Social norms and mindsets also perpetuate the gap. As explained by Professor Sonia Akter, Assistant Dean and Assistant Professor at the Lee Kuan Yew School of Public Policy, National University of Singapore, the discrimination often begins in childhood itself.

Parents tend to think that investing in boys has higher returns and therefore tend not to invest as much in girls. Jobs themselves are seen as masculine or feminine in nature. Higher paying industries such as engineering and technology are often seen as masculine and are therefore male-dominated.

In the workplace, women tend to be perceived as less productive because they may require time off for maternity leave and can only spend a fixed amount of time in the office if they have childcare responsibilities.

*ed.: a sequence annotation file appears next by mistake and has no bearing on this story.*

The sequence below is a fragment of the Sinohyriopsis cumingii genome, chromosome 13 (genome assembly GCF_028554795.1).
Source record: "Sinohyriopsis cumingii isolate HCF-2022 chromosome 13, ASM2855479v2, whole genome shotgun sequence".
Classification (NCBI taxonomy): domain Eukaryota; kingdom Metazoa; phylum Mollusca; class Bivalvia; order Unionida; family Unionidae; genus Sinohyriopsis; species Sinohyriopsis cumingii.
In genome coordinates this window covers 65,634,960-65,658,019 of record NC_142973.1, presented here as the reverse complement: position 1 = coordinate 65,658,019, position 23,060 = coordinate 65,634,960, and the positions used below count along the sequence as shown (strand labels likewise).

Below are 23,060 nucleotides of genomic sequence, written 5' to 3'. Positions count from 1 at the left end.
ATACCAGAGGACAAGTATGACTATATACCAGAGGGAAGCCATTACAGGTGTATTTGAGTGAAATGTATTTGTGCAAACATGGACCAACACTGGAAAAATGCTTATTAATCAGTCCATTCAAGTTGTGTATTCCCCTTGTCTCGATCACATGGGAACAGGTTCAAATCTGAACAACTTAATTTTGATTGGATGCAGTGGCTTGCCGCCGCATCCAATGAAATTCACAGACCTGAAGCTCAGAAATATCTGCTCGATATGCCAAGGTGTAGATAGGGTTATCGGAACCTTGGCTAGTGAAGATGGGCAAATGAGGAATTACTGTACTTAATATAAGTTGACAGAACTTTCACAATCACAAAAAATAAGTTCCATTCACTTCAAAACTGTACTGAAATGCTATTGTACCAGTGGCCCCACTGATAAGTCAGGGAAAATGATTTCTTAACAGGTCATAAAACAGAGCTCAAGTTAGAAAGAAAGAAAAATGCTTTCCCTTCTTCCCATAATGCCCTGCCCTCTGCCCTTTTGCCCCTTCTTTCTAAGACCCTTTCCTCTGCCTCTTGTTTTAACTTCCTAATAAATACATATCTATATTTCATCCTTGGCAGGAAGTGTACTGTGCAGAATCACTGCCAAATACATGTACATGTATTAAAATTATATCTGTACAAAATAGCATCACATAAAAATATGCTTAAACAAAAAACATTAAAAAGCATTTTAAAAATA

Therefore employers may hesitate to employ women, especially for high-paying jobs that generally involves leadership roles and greater responsibilities. Women are nevertheless expected to be primary caregivers even if they are working full-time, and so it is ultimately a lose-lose situation for them.

A comparison of policies across Asia

The severity of the gender wage gap varies across the region. The latest Korn Ferry Gender Pay Index shows that although women in the Asia Pacific region make on average 15% less than men, the widest pay gap can in fact be seen in mature markets such as Australia and New Zealand, where it stands at 19.3%.